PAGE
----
Although the Germans LOVE their soups, they prefer hearty soups in the winter time with heavy meats with attached beef bones to give added flavor.
French onion soup has NO MEAT in it, & when served, it has a slice of bread or croutons on top with grated cheese which has been broiled till it melts.
So, the early German settlers in the Southeastern part of the Province of Quebec, just southeast of Montreal, began to “Germanize” French Onion soup to make it more suitable to their liking in the winter months, because the winters in the Province of Quebec in Canada are bitterly cold, making it necessary to strengthen oneself with hearty meat soups.
The Germans took the basic French Onion soup recipe, & added generous amounts of beef short ribs (flanken), beef shank with bone in, beef skirt steak, beef hanger steak, beef flank steak, beef cheeks, beef oxtail, and whatever parts of beef that could be used & would become tender through the long braising process in liquid.
But they never used beef liver in this soup. Beef liver should NEVER be used in this recipe. Also, beef tongue should never be used in this soup.
But I have found that this soup is best served the next day after it has been sitting in the fridge or in a very cold place (such as your back porch) in the bitter cold winter months, so that the “fat” will come to the top, & harden, so it can be easily “lifted” out, or spooned off, leaving behind an almost fat-free delicious broth with tasty fried & boiled onions with tender & flavorful boiled beef pieces in it.
I am surprised that the Germans in Wisconsin, & Minnesota, & Ohio, & Pennsylvania, never came up with this German version of the French Onion Soup … it might be because there weren’t any big French communities in those parts of the U.S., so the Germans never got to find out how much they love French onion soup, especially with meat in it.
I have had this German Beef Onion Soup with a little beef, or A LOT of beef … and I can honestly say that the soup with A LOT OF BEEF is the best, especially with bone-in shank with its marrow & big amount of meat all around it, which mostly falls off into the soup after several hours of simmering.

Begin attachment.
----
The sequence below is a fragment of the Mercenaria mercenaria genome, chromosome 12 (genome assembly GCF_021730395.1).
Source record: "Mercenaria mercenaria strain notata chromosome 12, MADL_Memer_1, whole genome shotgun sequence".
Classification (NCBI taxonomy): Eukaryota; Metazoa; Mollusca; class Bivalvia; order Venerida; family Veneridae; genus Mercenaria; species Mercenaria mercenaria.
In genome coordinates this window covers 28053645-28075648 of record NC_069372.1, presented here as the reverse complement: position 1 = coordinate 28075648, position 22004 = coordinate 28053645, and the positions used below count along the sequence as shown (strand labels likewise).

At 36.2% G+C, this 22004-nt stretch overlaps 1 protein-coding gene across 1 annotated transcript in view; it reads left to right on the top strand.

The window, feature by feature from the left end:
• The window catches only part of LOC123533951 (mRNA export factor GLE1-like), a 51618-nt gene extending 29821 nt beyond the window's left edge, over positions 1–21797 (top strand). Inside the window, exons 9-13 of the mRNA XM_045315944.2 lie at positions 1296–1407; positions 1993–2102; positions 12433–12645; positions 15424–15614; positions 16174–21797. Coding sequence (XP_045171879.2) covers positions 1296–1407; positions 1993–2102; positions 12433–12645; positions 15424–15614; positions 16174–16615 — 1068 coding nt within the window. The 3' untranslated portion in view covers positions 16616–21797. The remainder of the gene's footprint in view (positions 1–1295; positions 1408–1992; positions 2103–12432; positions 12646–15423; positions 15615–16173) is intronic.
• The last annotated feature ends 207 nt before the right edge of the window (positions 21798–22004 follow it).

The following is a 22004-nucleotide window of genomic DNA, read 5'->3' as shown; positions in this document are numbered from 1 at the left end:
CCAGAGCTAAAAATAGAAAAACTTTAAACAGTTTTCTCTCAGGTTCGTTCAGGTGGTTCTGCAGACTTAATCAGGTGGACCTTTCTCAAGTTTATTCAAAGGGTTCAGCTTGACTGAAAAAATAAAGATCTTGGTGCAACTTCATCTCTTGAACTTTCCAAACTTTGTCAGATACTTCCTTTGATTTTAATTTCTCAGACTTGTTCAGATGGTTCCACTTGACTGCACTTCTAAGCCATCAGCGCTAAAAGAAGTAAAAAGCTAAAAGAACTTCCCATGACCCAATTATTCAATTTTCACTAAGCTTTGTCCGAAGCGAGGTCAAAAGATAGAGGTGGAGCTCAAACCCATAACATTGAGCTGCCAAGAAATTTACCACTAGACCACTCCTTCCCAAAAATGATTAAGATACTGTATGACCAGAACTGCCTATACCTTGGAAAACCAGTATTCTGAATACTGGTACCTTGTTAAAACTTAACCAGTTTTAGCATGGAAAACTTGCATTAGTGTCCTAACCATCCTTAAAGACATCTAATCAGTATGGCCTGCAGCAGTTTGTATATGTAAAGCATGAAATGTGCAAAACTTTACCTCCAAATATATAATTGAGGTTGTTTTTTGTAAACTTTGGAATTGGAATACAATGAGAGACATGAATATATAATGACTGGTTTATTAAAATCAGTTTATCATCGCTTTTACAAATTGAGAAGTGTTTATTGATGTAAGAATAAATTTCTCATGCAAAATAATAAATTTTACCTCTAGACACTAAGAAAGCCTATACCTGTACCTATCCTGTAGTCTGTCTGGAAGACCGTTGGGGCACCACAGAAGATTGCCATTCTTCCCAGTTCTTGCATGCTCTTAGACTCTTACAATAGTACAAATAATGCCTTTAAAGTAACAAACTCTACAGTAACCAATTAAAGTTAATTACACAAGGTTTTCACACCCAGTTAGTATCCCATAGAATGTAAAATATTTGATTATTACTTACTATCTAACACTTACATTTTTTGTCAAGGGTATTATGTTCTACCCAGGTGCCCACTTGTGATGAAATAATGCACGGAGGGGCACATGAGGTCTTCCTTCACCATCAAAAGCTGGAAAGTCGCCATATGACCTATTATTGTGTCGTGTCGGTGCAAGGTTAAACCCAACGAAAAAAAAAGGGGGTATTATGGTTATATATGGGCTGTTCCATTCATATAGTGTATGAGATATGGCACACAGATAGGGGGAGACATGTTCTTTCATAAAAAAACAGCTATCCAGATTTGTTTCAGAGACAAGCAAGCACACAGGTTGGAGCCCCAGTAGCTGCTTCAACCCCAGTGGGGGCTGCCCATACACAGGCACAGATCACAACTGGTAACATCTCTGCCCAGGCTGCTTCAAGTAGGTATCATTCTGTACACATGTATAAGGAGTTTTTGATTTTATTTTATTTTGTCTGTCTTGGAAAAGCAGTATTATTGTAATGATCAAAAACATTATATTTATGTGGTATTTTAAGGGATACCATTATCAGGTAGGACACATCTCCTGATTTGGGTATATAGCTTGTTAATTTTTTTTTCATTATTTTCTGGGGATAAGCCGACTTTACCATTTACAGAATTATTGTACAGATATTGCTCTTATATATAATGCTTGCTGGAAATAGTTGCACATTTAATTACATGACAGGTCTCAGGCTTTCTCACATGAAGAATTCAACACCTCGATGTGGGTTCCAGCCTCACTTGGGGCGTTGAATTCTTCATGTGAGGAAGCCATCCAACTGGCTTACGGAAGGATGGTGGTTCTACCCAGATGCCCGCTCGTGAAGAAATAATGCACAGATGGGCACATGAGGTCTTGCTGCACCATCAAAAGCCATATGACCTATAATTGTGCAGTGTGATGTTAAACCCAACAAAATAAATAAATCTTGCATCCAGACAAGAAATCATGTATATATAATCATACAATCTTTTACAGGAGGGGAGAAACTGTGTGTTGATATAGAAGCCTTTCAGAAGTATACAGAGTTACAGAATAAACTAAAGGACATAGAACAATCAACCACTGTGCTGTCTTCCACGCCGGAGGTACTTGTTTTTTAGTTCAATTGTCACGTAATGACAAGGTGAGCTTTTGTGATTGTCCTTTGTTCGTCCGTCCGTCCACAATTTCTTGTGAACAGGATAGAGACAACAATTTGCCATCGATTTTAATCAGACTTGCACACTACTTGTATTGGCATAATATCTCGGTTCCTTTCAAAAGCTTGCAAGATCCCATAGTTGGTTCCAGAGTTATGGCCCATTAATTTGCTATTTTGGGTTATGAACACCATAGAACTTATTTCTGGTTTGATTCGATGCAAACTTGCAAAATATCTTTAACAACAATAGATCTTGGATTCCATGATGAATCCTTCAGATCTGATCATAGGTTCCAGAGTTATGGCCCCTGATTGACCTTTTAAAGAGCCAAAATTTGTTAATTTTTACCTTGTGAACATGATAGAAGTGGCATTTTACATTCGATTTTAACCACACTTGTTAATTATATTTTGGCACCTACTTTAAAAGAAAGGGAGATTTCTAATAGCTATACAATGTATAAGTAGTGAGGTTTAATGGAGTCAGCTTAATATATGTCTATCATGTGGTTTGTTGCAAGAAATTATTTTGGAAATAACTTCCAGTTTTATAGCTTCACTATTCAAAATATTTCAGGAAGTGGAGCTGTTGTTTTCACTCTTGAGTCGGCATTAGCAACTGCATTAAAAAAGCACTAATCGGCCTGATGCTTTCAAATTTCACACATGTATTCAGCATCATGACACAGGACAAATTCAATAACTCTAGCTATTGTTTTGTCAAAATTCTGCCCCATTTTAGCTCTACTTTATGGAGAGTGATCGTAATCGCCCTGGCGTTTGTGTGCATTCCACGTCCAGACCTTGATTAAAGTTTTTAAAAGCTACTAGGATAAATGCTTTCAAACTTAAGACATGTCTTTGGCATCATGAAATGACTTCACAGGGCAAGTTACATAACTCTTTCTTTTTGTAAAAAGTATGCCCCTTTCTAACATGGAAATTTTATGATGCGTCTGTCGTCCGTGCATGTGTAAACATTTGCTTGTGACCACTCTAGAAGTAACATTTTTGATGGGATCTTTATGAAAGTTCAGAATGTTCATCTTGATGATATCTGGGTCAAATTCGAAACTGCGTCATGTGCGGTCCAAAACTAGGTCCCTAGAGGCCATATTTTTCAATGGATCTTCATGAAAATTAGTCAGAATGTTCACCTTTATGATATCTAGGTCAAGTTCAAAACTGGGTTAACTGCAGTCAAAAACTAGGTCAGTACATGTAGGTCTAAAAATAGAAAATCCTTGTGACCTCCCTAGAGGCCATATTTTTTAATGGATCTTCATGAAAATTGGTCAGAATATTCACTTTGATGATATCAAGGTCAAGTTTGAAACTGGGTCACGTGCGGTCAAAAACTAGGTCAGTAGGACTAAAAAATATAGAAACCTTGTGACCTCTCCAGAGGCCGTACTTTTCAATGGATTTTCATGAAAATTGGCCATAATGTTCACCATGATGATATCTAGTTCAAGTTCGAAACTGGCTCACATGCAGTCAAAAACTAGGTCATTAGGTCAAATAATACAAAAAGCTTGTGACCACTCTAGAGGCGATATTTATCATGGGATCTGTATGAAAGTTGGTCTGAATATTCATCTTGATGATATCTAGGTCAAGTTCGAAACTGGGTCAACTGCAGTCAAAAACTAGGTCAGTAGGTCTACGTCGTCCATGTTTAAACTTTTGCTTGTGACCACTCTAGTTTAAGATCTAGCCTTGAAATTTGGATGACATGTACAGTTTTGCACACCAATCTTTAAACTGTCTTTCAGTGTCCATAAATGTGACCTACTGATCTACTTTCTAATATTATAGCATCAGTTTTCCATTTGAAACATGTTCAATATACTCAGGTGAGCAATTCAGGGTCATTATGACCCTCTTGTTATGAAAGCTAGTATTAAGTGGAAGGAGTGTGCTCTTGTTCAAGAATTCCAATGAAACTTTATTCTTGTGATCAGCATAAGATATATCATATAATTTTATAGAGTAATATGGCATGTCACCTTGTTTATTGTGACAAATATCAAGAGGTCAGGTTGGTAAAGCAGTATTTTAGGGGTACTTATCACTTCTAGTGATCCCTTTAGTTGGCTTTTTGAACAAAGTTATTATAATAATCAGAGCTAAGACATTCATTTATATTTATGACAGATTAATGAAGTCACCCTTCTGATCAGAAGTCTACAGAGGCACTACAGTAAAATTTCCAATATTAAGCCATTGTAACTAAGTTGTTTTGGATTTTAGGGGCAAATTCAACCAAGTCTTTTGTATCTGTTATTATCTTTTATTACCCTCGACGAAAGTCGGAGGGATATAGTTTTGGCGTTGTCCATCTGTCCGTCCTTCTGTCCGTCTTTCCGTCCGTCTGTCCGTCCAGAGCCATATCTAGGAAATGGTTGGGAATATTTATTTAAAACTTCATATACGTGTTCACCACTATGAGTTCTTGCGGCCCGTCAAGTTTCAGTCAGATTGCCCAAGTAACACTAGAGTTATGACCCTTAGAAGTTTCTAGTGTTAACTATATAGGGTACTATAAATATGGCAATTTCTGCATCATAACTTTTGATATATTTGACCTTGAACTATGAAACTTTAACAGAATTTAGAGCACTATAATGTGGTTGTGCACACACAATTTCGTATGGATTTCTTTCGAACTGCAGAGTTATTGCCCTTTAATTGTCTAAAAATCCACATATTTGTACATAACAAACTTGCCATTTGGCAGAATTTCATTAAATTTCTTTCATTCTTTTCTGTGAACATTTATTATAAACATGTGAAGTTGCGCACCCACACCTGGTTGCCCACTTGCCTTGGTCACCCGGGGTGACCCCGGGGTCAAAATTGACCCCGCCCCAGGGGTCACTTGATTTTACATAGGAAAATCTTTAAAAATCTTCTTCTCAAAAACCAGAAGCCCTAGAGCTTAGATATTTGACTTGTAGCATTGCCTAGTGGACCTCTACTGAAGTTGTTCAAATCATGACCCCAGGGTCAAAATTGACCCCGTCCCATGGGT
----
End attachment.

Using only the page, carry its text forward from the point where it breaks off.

Germans DON’T really have a big culinary tradition with melted cheese … unlike the Italians & the French & the Swiss … the Germans rarely have cheese dumplings, or anything that is similar to the Italian lasagna, or the French Onion Soup with croutons & melted cheese on top, or the Swiss sandwich – ham & cheese on rye, & the cheese is sometimes “grilled” on a Panini type grill, till it melts.
I have been making this soup for decades … my husband & I have been married for almost 40 years … this year … 2014 … will be our 40th. Wedding Anniversary … &, so, after making this German Beef Onion Soup for all these years after I got married nearly 40 years ago, I just “eyeball” the amounts of ingredients I use, & just go by “feel”, &, thank God, so far, the amounts & proportions of the ingredients I have used have always produced a delicious soup. I think it’s because this “recipe” is “fool proof” … not much can go wrong with it.
This soup is best eaten in traditional German style … with lots of slices of fresh rye bread, spread with unsalted butter, served on the side. I hope you get to try it."
What makes these soups so wunderbar? They bring back such wonderful memories of my Mutti's kitchen. So, of course, I had to write my own soup e-cookbook to share with my grandchildren. I know you'll LOVE it, too!
There are 84 full-color pages filled with step-by-step instructions and hints. Take a quick peek ...
Sharing these soup recipes from my Mutti and Oma to my own young grandchildren ... that's such a delicious way to pass on our German heritage :)
Pop right over to my private Facebook group, the Kaffeeklatschers. You'll find thousands of German foodies, all eager to help and to talk about all things German, especially these yummy foods.
I pop in all the time as well, to chat and to answer questions.
Meet with us around Oma's table, pull up a chair, grab a coffee and a piece of Apfelstrudel, and enjoy the visit.